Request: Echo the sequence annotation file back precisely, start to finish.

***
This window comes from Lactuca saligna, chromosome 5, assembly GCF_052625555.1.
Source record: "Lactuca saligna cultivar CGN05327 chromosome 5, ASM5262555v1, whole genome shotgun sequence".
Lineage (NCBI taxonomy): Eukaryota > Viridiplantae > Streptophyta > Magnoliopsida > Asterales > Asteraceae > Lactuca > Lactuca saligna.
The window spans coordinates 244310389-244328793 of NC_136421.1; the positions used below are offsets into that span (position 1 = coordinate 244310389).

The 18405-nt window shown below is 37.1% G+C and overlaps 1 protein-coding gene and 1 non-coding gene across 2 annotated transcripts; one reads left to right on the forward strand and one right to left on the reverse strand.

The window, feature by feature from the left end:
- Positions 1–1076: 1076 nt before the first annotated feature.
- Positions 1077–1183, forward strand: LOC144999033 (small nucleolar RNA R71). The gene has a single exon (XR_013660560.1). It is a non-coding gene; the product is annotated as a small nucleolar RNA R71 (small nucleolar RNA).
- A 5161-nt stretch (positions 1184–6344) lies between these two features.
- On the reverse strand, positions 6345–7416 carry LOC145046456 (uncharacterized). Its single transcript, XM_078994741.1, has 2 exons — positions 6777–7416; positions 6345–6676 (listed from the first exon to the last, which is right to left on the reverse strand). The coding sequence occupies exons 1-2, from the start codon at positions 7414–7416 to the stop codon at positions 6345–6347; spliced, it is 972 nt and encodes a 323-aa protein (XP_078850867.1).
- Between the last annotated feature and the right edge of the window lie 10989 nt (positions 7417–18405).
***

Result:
This window comes from Lactuca saligna, chromosome 5, assembly GCF_052625555.1.
Source record: "Lactuca saligna cultivar CGN05327 chromosome 5, ASM5262555v1, whole genome shotgun sequence".
Lineage (NCBI taxonomy): Eukaryota > Viridiplantae > Streptophyta > Magnoliopsida > Asterales > Asteraceae > Lactuca > Lactuca saligna.
The window spans coordinates 244310389-244328793 of NC_136421.1; the positions used below are offsets into that span (position 1 = coordinate 244310389).

The 18405-nt window shown below is 37.1% G+C and overlaps 1 protein-coding gene and 1 non-coding gene across 2 annotated transcripts; one reads left to right on the forward strand and one right to left on the reverse strand.

The window, feature by feature from the left end:
- Positions 1–1076: 1076 nt before the first annotated feature.
- Positions 1077–1183, forward strand: LOC144999033 (small nucleolar RNA R71). The gene has a single exon (XR_013660560.1). It is a non-coding gene; the product is annotated as a small nucleolar RNA R71 (small nucleolar RNA).
- A 5161-nt stretch (positions 1184–6344) lies between these two features.
- On the reverse strand, positions 6345–7416 carry LOC145046456 (uncharacterized). Its single transcript, XM_078994741.1, has 2 exons — positions 6777–7416; positions 6345–6676 (listed from the first exon to the last, which is right to left on the reverse strand). The coding sequence occupies exons 1-2, from the start codon at positions 7414–7416 to the stop codon at positions 6345–6347; spliced, it is 972 nt and encodes a 323-aa protein (XP_078850867.1).
- Between the last annotated feature and the right edge of the window lie 10989 nt (positions 7417–18405).